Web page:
The various flutter valves described, the gas ballast valve 100, the valve 120 and the sizes of holes and passageways of the pump as well as the dimensions of the functional components of these valves give a broad basis for adjustment to achieve complete control of the operation of the pump for various requirements and purposes. An attempt has been made to draw the parts of the practical pump to scale, but the dimensions will not be assumed by those skilled in this art to provide any critical basis for operation. Indeed, the pump operates over a wide range of variations in some of these factors with great reliability, and achieves results which indicate a substantially higher efiiciency of pumping than deemed feasible for prior mechanical pumps of the same size. Detailed and complex study of the sizes and dimensions of the various passageways and valves and their location could no doubt increase the efiiciency of the pump, but the basic improvement is substantial and a direct result of the structure described and claimed herein. Accordingly, a pump of a given capacity when constructed according to conventional methods will be substantially larger in size, weight and cost than a pump constructed according to the invention and having the same capacity.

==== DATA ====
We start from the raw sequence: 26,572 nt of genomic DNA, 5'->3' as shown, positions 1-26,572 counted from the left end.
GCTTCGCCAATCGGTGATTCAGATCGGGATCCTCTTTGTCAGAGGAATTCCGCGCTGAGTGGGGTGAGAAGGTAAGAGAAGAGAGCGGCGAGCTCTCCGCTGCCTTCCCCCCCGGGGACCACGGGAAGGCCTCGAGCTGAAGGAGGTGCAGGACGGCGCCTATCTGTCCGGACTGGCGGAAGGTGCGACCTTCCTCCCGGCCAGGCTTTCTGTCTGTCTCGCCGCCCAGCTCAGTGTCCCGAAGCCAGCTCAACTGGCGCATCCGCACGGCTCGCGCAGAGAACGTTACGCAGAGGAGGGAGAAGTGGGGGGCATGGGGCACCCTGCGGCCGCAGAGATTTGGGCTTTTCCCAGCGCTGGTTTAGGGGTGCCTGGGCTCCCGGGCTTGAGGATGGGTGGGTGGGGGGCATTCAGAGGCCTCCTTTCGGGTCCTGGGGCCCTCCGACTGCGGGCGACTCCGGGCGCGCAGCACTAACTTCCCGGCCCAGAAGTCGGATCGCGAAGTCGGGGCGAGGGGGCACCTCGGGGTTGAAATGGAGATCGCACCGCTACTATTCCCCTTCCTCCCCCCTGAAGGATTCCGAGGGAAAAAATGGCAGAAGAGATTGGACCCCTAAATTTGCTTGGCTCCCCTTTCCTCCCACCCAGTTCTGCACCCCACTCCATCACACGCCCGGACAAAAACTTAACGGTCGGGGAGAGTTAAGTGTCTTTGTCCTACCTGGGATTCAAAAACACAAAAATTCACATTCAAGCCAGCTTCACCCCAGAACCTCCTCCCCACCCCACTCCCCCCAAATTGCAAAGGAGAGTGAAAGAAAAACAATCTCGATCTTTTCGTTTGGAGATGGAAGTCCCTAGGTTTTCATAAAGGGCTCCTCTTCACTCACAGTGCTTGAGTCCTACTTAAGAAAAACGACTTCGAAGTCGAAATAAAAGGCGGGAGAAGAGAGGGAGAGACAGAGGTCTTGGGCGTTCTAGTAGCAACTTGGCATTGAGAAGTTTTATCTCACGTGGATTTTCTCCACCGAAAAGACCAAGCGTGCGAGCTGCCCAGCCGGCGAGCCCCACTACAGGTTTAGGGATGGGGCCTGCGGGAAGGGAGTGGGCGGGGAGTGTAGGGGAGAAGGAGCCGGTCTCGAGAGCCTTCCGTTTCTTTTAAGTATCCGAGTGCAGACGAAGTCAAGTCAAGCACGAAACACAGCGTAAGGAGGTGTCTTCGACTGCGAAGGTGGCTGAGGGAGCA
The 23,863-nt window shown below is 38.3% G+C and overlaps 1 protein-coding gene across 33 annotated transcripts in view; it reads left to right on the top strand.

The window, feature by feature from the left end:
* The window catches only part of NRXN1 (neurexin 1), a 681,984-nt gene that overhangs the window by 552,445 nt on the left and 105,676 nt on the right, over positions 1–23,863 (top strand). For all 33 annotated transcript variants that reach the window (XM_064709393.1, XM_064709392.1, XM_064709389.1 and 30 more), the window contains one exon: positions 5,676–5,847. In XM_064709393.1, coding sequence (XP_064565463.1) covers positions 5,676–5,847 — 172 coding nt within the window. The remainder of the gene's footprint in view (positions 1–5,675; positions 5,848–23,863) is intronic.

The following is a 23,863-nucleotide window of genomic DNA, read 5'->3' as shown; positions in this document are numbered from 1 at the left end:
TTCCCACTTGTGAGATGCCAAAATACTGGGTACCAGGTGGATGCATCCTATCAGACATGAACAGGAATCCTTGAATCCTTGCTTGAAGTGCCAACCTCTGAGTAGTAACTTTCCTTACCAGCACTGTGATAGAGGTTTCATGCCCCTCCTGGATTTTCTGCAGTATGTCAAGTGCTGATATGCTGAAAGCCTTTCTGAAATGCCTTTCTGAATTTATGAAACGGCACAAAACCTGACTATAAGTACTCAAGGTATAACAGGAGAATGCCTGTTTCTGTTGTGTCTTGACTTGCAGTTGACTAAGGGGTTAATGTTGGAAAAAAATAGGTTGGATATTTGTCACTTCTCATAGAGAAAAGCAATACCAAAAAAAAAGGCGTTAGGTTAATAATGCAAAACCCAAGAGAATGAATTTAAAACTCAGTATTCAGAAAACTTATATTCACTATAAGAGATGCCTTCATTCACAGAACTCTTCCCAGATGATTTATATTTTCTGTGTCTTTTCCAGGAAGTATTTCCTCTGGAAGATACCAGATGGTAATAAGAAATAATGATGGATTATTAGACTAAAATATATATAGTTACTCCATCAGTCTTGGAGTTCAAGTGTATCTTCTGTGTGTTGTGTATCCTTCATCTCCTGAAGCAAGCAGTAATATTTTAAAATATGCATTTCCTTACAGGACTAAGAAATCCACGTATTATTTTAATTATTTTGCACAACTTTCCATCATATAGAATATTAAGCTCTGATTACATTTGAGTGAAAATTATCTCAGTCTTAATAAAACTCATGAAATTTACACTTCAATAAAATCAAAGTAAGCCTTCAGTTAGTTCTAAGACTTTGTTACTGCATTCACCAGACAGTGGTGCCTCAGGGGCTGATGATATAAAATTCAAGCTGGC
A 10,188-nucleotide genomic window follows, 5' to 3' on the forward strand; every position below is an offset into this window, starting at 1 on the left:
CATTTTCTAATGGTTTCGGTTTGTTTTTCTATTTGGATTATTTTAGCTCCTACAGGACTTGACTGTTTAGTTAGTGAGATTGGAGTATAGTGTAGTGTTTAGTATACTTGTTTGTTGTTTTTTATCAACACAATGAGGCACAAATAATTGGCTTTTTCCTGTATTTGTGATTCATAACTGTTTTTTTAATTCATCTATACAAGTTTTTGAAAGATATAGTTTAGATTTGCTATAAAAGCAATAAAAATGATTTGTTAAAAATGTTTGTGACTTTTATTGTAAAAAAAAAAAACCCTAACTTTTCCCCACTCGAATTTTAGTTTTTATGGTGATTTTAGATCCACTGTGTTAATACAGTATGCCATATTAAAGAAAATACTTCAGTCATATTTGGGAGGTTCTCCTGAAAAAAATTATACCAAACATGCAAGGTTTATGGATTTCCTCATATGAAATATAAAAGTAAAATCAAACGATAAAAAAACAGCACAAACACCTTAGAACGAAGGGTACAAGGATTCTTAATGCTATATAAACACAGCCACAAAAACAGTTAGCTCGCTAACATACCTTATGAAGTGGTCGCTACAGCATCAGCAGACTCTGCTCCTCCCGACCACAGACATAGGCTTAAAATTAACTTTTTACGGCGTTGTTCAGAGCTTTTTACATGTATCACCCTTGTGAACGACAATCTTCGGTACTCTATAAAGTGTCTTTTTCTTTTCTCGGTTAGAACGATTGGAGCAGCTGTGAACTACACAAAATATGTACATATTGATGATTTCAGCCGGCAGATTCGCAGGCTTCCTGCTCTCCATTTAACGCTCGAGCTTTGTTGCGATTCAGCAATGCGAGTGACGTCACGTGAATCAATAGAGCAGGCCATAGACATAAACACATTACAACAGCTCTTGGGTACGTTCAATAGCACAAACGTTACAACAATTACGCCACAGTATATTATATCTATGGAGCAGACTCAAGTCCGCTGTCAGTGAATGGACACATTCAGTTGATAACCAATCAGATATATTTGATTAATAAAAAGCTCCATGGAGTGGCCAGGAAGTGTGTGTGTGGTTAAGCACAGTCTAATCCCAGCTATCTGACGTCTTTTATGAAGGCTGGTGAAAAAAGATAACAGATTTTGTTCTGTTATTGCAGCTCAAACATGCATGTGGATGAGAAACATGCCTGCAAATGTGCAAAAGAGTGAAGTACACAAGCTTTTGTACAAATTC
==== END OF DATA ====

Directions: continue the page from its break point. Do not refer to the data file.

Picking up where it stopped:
Some of the details of the practical structure have not been described to any extent where they relate to conventional pump practice. These details, while of course necessary for the actual operation of the pump, do not relate directly to the novel aspects of the invention.

Some advantage in appreciating the nature of this invention will be obtained by studying such prior patents as the one already mentioned, namely, 2,877,946 and in addition another U.S. Patent 3,237,851. This latter patent relates especially to a novel outgassing method and one technique of construction which is capable of being used with the invention herein. In said patent, one stage is carried in a standard from which the entire pump is supported so that the second stage is carried upon the end plate covering the one stage. The invention herein may be applied to a pump construction of this type as well.